My parents, twice-divorced each, had four words of advice for me when I told them I was ending my two-year marriage: Get a good lawyer.
Like a lot of Americans, I couldn’t even come up with $500 in emergency money when the time came to split. Just the opposite. I was nearly $20,000 in credit card debt and $15,000 in student loan debt. I also earned much less than my ex-husband. Financial manageability was not exactly my strong suit when I got married. Could I really afford to get divorced?
But when you are in stage five relationship decay, the price you’re willing to pay to end the suffering is limitless. I took my parents’ advice and looked for a lawyer. You know, someone like Glenn Close in Damages. In reality, what I could afford was closer to John Laroquette in Night Court. I called a few listed on the Internet; they were not impressed with the stakes. There were no kids and only minor assets, and a quibble over jewelry that was a wedding present.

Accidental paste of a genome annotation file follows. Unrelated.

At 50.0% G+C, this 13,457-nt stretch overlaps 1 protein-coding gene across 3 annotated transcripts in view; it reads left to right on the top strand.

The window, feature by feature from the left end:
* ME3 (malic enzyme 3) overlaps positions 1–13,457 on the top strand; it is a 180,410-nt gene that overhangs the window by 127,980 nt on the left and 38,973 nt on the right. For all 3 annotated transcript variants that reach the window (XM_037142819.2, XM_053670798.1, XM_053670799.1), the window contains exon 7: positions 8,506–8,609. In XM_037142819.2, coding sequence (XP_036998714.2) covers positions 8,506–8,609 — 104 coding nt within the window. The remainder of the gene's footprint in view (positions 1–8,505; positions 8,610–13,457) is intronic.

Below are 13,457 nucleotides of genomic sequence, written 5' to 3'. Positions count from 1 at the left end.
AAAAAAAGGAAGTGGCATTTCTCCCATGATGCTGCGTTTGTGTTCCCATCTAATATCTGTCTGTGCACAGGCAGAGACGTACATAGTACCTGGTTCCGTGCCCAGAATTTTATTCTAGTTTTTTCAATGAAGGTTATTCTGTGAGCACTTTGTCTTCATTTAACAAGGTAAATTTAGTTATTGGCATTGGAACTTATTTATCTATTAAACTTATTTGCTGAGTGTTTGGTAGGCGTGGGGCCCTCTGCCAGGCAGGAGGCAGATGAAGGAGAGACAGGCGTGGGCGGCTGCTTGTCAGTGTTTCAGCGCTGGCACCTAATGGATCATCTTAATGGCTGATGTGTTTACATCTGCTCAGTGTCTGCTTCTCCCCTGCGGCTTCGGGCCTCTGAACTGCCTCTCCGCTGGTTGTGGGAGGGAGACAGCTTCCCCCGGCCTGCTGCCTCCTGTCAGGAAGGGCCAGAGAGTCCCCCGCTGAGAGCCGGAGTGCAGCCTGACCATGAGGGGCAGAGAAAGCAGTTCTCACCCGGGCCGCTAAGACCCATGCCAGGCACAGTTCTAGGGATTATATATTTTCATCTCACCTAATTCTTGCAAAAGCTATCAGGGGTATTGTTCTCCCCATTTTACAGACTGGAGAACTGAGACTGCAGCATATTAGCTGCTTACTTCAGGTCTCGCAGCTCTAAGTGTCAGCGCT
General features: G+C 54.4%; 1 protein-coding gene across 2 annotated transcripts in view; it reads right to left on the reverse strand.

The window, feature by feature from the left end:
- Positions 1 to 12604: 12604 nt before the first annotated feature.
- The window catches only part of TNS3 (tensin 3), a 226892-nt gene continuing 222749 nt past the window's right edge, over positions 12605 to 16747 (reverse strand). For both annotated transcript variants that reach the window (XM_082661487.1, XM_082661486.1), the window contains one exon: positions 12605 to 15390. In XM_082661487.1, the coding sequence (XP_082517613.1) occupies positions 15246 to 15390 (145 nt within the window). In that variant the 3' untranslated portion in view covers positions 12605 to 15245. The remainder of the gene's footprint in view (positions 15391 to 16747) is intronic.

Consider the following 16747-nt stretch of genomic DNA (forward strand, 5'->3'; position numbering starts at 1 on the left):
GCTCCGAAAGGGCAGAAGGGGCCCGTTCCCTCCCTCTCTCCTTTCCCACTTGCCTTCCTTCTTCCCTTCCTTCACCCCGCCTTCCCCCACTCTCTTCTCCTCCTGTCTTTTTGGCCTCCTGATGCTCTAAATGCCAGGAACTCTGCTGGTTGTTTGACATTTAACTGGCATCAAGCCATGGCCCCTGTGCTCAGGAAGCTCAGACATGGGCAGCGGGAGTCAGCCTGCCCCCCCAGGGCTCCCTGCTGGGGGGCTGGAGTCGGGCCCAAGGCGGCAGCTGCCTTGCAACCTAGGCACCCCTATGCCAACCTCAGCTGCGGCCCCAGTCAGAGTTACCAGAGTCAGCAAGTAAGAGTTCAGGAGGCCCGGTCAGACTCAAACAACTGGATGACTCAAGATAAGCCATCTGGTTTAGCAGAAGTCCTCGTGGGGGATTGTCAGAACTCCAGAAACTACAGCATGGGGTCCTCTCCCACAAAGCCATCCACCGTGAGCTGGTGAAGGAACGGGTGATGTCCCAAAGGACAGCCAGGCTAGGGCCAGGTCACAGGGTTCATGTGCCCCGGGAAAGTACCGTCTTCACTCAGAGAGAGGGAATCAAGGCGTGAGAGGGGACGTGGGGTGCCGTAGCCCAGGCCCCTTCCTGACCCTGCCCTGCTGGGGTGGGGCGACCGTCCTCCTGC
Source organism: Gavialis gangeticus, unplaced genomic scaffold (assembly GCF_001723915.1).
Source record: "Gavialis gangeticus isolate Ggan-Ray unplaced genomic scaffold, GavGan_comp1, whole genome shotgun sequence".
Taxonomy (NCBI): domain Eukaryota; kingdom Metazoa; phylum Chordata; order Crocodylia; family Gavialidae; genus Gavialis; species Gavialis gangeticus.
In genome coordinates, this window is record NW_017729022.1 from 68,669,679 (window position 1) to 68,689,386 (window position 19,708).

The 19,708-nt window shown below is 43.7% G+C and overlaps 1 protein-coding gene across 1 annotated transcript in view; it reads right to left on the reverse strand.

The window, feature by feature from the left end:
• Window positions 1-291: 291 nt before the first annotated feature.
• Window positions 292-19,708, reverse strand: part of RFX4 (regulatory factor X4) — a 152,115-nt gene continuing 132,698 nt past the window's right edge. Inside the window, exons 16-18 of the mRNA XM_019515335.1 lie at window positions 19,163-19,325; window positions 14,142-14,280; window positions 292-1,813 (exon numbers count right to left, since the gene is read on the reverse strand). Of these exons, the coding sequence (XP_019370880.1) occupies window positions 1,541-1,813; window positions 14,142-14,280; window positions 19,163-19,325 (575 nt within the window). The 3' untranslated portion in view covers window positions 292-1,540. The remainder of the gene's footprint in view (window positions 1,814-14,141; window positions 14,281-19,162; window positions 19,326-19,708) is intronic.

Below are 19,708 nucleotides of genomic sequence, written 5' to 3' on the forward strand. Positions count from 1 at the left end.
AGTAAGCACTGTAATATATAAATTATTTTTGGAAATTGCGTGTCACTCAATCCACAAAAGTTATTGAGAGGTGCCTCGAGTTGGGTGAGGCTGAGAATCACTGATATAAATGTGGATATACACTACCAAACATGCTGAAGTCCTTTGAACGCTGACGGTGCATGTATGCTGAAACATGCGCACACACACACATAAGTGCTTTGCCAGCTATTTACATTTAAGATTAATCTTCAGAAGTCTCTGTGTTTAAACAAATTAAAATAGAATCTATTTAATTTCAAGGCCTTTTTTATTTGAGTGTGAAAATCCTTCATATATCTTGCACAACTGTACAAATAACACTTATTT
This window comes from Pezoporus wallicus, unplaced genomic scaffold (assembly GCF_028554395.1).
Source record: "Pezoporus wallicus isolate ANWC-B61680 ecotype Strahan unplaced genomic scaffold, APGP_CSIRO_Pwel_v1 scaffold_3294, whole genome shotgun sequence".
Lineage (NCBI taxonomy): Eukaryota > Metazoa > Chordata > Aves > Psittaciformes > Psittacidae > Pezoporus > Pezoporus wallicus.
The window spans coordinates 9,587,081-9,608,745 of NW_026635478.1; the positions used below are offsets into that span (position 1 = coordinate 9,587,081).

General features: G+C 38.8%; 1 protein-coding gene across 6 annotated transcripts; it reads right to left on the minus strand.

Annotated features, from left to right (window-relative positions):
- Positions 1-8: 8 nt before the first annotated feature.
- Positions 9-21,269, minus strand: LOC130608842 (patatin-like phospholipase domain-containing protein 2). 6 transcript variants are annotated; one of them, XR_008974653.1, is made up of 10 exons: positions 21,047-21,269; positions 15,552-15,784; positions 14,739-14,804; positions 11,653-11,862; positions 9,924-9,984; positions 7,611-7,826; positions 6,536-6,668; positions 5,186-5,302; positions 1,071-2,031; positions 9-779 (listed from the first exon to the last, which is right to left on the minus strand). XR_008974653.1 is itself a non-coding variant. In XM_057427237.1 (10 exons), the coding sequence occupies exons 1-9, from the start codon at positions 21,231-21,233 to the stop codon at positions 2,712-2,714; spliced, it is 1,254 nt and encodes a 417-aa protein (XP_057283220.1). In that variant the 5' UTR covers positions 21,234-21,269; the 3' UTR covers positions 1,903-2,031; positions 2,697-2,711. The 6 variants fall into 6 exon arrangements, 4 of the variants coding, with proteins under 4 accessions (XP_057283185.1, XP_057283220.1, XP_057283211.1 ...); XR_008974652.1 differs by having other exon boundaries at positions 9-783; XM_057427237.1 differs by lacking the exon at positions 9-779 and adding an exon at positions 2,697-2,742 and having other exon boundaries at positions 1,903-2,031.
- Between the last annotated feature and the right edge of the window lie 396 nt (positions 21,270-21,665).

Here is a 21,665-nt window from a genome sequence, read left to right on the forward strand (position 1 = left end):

Mom insisted on an attorney who had at least a nameplate on the door. In the end, the cost for the attorney who was recommended was $6,500. Cash up front, no credit cards.
Trying to find an estimate on how much a divorce costs is like trying get an average price for an airplane ticket: it all depends on what kind of baggage you’re taking with you. The cheapest divorces — “Divorcios Rapidos” — are around $650 after all the fees and paperwork. Other ballpark figures put an average figure at around $15,000 to $30,000 for lawyers and related filing costs. And it just goes up from there.
If interested in discussing family law matters, you can contact Keith Berkshire, Certified Specialist In Family Law, State Bar of Arizona, at firstname.lastname@example.org